Bloom re-enters the pub breathlessly to find that Cunningham has arrived. Cunningham, sensing that the room is turning belligerent, escorts Bloom, Power, and Crofton out to their car. The citizen follows, yelling jibes about Bloom’s Jewishness. The narrator is disgusted with the citizen for making a scene. Bloom, held back by Power, lists off famous Jews, including, finally, Christ. The citizen grabs a biscuit tin and throws it after the car. A long passage provides an exaggerated description of the impact of the tin. A biblical passage describes Bloom as Elijah in a chariot ascending into heaven.
Episode Twelve corresponds to the adventure in which Odysseus and his men become trapped in the cave of Cyclops, a one-eyed monster. Cyclops seems to be represented by both the narrator and the citizen. The narrator’s biased first-person (“I”) viewpoint renders him Cyclops-like. But it is the citizen who is the most clear representation of the belligerent, one-eyed monster. The citizen’s one-eyed quality is his particularly uncompromising, narrow-minded, and xenophobic brand of Irish nationalism. In contrast to the citizen’s one-eyed presence, Bloom remains distinctly two-eyed—able to consider more than one side of an issue and to reconcile two viewpoints by compromise.
Bloom’s ability to be moderate in the face of the citizen’s excessiveness is part of what makes him a target for the men in this episode. Bloom stands out in several ways. He does not drink, and thus refuses the friendly economy of standing drinks and having drinks bought for him. He repeatedly turns the easy-going bar conversation serious with his intellectual superiority. Yet Bloom seems to have been targeted before even entering the bar. As the episode continues, Bloom alone stands up to the citizen’s excessive viewpoints, and Bloom’s eccentricities (and rumors about his personal affairs) become synonymous with his Jewishness to the other men, as the atmosphere becomes increasingly anti-Semitic.
Episode Twelve, “Cyclops,” represents the climax of all the public chapters of Ulysses—all the tensions that have been building around Bloom in the other social episodes come to a head. Here, also, for the first time, we do not get any interior monologue from either Stephen or Bloom. Instead of our usual third-person narrator, a first-person, unnamed narrator gives a biased view of events at Barney Kiernan’s with his own satiric commentary. In addition to the narrator’s first-per-son commentaries, thirty-two interspersed passages of inflated prose recall a variety of styles. These interpolations are unique so far in Ulysses because they seem to change the setting of the episode—they depart from Barney Kiernan’s to describe scenes as diverse as a court trial, a parliamentary session, and a public hanging. They give us a sense of what is to come in the novel, specifically the dream-like sequence of Episode Fifteen. Though the styles and settings of the thirty-two passages differ, they are similar in their hyperbolic quality. None of the scenes are realistic—all are exaggerated to hilarious degree, some containing lists that span more than half a page. They render their subjects laughable, and in their affiliation with the citizen’s own inflated, excessive, unstoppable rhetoric, they render him laughable as well.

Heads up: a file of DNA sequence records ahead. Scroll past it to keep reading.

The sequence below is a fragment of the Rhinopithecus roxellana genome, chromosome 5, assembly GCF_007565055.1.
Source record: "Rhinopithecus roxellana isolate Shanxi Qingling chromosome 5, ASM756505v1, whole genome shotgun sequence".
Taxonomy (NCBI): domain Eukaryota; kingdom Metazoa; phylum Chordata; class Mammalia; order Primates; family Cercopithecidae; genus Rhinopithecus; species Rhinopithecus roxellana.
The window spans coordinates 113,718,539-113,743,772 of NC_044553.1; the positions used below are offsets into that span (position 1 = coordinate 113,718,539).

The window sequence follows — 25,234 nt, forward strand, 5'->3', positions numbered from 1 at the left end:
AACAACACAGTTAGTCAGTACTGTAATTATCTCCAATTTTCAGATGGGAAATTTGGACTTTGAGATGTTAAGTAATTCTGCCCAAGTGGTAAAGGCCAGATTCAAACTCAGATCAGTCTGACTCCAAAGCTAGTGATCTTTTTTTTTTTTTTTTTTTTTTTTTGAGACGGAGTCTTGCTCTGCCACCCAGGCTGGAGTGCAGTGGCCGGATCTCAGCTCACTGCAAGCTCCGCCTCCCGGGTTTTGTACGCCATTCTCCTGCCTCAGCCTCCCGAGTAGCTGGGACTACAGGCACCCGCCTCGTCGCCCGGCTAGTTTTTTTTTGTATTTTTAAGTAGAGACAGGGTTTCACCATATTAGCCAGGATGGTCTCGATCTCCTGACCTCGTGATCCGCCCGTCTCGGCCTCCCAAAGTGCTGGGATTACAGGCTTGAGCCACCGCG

The citizen here represents a particular kind of Irish nationalism that bases itself on an idea of racial purity. The citizen’s “us-versus-them” logic allows him to sustain his single-minded, one-eyed personal and national mission. The citizen is able to recognize the brutality and moral bankruptcy underlying the British Empire, yet he cannot recognize these same qualities in Irish society. Here, the hyperbolic passages step in to reinforce the satire, as when prose resembling that of a newspaper’s society page describes a Dublin crowd’s glee and sentimentality at a public hanging. Similarly, the citizen’s blindness will not allow him to see that just as Bloom does not buy drinks for the crowd, neither does the citizen himself. But Bloom’s refusal to stand drinks is codified as a Jewish trait and used to mark him as different and inferior. Against this one-eyed perspective stands the fluid symbolism of Ulysses itself, in which Bloom figures as an Irishman, a Jew, and a Greek (Odysseus).
The symbolism of Episode Twelve increasingly uses Christian imagery to depict Bloom as a Christ-figure or an Elijah-figure, as others seek to crucify Bloom or sacrifice him as a scapegoat. These analogies further suggest an underdog figure victorious in the end. This representation connects with the symbolism of the Gold Cup horserace in which Throwaway, the underdog horse that Bloom supposedly tipped Bantam Lyons to, comes from behind to win the race against Sceptre, the horse on which Lenehan and Boylan have bet. Because Bloom is distanced from Sceptre, the phallic and violent connotations of the horse’s name reinforce his position as a non-violent, effeminate, self-sacrificing outsider.